(Brain fry be damned!)
It is a terrific book, for sure, and one I’m not likely to criticize.
I admit, at first, when I realized I’d have to read text with each picture, I almost backed out.
I thought about being a punk, for once, and not “doing the right thing,” but I came to my senses.
In fairness, the writing is engaging, and well-edited, so it wasn’t a struggle to make it through the book.
I was riveted, and made to feel uncomfortable by the similarities to my upbringing and family, and also the drastic differences.
That said, I don’t think you have to be a Jewish Gen-X’er to appreciate this one.
It offers what we ask of an excellent photo-book: vulnerability, empathy, wisdom, and character development.
“Family Matters” is written in the first person, and follows more than two decades of growth and change in Gillian Laub’s extended family, up to the present.
From the jump, we learn the family of Ashkenazi Jewish immigrants, (who arrived from Europe when my family did, at the turn of the 20th Century,) became extremely wealthy as real estate developers.
Now that I think about it, there’s solid foreshadowing for where we end up later, but I’ll build to that.
Gillian shares an anecdote of being an ICP student in 1999, chatting with colleagues outside the (then) Upper East Side institution, when some garish older ladies walk by, in full-fur coats, as her companion makes a joke at their expense.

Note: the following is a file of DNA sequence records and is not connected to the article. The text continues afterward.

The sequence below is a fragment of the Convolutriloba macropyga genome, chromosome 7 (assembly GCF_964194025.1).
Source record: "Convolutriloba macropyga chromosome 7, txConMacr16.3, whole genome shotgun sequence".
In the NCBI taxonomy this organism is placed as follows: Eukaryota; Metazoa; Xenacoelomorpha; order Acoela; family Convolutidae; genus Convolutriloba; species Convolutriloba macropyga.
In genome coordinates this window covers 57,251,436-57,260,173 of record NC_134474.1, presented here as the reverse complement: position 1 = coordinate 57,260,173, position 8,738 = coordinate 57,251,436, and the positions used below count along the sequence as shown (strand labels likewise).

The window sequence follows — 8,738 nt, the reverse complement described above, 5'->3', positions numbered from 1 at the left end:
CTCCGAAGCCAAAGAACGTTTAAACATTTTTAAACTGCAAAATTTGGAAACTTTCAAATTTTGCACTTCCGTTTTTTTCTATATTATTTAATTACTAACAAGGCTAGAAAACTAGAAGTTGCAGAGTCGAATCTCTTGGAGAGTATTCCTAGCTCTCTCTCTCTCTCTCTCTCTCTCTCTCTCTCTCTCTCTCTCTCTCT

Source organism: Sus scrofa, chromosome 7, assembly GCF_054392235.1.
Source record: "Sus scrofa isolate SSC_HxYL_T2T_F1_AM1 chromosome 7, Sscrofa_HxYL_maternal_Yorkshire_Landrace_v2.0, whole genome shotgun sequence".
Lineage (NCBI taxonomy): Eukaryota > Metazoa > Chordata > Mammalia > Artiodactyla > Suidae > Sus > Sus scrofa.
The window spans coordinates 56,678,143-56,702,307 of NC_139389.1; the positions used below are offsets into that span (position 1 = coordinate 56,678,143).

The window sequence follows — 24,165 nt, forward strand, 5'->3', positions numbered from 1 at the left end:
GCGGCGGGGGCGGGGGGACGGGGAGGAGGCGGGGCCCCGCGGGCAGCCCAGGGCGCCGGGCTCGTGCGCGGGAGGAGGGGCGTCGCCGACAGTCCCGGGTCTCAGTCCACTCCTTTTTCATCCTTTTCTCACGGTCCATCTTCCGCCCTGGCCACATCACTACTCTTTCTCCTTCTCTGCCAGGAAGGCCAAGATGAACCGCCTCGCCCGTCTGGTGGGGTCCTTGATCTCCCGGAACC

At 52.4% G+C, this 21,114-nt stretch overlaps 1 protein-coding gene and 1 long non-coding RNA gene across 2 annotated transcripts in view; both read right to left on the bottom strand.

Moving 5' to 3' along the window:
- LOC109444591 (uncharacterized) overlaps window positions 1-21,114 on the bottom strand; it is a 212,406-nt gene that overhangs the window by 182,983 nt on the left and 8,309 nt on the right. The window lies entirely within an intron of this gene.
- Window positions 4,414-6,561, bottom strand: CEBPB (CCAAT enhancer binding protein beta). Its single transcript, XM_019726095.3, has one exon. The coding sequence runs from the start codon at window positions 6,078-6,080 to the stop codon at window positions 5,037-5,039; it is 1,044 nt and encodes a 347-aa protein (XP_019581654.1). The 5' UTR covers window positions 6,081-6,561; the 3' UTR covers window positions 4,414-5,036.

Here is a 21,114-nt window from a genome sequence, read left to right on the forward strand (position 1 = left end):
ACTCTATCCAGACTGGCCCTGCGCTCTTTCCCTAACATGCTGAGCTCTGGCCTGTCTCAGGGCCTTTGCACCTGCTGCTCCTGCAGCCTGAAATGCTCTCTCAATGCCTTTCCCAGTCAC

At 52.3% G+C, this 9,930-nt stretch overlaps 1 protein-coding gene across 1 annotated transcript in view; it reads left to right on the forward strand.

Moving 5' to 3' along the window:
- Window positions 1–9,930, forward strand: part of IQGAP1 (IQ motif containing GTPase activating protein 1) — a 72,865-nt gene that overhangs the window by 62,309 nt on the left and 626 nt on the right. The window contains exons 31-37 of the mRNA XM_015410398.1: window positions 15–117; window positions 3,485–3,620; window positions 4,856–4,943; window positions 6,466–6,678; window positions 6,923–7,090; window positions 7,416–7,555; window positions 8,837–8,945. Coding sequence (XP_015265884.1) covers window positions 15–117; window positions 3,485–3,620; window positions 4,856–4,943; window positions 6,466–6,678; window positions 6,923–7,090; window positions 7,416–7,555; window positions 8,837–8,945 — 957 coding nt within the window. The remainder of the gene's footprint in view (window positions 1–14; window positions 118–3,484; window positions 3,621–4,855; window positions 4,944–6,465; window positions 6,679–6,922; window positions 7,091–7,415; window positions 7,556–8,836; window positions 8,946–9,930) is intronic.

Only for Gillian to realize it’s her family, out on the town, going to see art.
That vein of self-awareness, and airing the dirty laundry, stays with us throughout the book.
And I love it.
Pure coincidence, but I’ve been re-watching “The Sopranos” this week, having only seen it, bit by bit, when it was released in 1999.
I probably binged it on HBO a few episodes at time, whenever I’d come back to Taos to visit my parents, (and my wife’s parents,) as I was never able to afford HBO myself.
I grew up in a town filled with New Jersey, suburban mafiosi families, and have therefore always related to the show.
(Plus, Italian food feeds my soul, rather than Jewish deli. Honestly, I’d take pizza and chicken parm over pastrami and smoked fish every single time.)
This book reminds me of the seminal, David Chase saga, as the sense of legacy, privilege, and family values pervades the narrative.
Just as Tony Soprano’s life was determined by having a thug dad, and his kids never had the chance to be “normal,” Gillian Laub is pretty clear that her personal privilege dominates much of her life, despite her artistic tendencies and liberal politics.
(Though the New Yorkers in the book might blanch at the comparison to Jersey.)
That immigrant, nouveau-riche, American-dream narrative is cultivated throughout, as Gillian Laub’s clan “made it,” moving to the ritzy, Westchester town that seduced the social-climbing Clintons.
Beyond money, though, we continually read of close relationships.
Gillian feels truly loved by her parents.